August 2020 - The Winding Road

Your Harshest Critic

Originally published on May 6, 2020 We’re our own harshest critic. That’s a fact. Sometimes the criticism is more stinging than at other times. Sometimes we brush it off, but usually, that’s when the stakes are low.  The higher the stakes, the bigger the critic.  If we’re stretching our capabilities, learning something new, the nasty critic will show up again. Always trying to talk us out of whatever it is we’re doing.  It’s a big reason people don’t learn new things – adults at least.  We’re afraid to look like a failure at something we’ve never done and have zero …

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It’s Not You, It’s Them

Feeling Like an Imposter Recently, I interviewed Brian Smith as part of ongoing research I’m doing for a book I’m writing about Recruitment Marketing. Brian is the Recruitment Marketing Manager at Alterra Mountain in Denver, CO. It’s funny, as a former recruiter I’ve interviewed thousands of people talking about things I have no clue about like software engineering and never really felt imposter syndrome nor was I ever nervous before a call. On the contrary, before each interview I’ve conducted for my book, I’ve felt nervous, self-doubt, and a bit of imposter syndrome creep in. Like Seth Godin says, this …

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Reassurance is Futile

“Reassurance is futile” These words aren’t my own. I’m stealing them from Seth Godin. I was recently on an exclusive Zoom call with Seth and other altMBA alums to talk about his upcoming book The Practice that will be coming out in November. During the call, we would discuss a topic that is covered in his book and then break out into small groups of 4-5 of us to discuss what it means to us and the creative work we’re doing. To kick off our discussion around reassurance, he said, “reassurance is futile.” He also mentioned that reassurance is not …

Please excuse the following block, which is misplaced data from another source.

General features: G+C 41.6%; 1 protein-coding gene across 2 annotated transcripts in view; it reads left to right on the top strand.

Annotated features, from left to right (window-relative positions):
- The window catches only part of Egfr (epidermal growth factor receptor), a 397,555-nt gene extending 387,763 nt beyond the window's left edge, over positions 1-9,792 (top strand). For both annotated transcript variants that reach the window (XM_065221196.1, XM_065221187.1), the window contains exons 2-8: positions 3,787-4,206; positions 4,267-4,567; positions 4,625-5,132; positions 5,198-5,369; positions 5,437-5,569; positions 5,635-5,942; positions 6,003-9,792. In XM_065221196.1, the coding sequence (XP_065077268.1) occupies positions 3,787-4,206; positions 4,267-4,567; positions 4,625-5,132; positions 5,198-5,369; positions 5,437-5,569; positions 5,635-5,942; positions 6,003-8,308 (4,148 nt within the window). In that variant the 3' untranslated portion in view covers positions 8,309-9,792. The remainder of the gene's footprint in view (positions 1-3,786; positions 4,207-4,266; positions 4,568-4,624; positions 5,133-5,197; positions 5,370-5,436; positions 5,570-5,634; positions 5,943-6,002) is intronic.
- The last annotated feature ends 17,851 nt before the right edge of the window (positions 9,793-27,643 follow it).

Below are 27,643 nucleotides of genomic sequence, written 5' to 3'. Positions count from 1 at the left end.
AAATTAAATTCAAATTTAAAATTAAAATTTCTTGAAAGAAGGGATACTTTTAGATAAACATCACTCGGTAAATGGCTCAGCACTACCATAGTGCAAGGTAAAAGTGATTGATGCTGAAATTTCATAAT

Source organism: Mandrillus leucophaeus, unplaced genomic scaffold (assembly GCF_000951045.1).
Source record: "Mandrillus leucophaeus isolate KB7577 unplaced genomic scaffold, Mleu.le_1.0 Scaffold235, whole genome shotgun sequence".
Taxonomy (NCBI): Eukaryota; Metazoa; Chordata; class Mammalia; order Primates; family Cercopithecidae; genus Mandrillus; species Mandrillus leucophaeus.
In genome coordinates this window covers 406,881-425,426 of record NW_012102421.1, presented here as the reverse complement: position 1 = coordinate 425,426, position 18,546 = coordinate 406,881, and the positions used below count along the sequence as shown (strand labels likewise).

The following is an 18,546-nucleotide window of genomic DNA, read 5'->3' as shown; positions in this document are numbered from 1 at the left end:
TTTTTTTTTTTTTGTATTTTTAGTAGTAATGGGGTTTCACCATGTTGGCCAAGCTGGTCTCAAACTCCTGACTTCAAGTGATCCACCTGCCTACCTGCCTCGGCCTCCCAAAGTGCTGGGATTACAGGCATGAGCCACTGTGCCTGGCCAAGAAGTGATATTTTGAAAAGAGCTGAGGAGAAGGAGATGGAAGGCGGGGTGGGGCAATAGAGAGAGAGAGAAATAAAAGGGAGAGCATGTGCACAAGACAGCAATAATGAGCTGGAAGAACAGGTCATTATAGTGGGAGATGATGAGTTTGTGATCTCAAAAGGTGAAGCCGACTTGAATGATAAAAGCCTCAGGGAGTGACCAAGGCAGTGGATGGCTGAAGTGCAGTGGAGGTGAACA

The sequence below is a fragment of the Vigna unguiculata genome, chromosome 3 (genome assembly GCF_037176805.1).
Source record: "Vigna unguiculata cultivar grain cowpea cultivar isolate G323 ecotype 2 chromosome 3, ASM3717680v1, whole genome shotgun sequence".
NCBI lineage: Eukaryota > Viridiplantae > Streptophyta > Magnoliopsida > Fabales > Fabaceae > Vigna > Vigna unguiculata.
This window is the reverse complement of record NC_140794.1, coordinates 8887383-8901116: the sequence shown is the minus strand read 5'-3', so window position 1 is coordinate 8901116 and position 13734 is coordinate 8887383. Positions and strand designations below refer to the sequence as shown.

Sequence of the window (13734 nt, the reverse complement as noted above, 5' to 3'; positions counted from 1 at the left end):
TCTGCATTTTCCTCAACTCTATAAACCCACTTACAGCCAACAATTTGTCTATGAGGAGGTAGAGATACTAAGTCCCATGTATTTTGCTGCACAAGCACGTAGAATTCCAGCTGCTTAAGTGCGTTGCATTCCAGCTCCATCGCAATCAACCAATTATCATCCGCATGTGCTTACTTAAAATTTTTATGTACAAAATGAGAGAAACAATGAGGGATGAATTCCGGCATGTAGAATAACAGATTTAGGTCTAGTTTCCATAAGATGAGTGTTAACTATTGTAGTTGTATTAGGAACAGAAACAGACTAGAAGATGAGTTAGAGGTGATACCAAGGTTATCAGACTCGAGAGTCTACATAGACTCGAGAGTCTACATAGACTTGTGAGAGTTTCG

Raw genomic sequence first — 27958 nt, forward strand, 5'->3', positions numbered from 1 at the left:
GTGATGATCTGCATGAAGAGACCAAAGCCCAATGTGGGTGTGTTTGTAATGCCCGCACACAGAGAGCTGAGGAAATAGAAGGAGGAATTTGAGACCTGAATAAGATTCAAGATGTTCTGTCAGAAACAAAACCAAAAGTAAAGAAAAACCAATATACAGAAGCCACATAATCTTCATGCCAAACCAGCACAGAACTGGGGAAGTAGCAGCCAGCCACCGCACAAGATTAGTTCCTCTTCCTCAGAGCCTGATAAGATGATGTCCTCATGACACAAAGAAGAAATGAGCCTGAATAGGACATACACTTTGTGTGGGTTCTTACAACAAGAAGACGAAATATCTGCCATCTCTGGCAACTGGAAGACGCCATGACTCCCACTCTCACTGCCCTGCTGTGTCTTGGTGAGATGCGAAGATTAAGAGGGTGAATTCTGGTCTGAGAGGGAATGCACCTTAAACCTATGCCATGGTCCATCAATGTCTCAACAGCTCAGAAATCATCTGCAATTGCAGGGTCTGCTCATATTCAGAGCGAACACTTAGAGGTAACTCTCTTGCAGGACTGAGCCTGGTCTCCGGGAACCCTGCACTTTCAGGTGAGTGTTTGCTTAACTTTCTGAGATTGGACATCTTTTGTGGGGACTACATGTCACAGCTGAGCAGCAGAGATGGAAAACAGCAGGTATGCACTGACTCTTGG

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Becoming Better

How could I have done that better? Like creativity, learning, and becoming better at something is an incremental process — bit by bit. You learn one thing, and that sparks questions, more curiosity, and you dive a little deeper. You begin to uncover edges you never knew existed. Once you’ve done something, ask yourself, “how could I have done that better?” Even if you only find one little thing, that would make it better, right? Then, what happened if you found one other little thing? And on and on. Incremental changes, over time, add up to significant change and improvement. …

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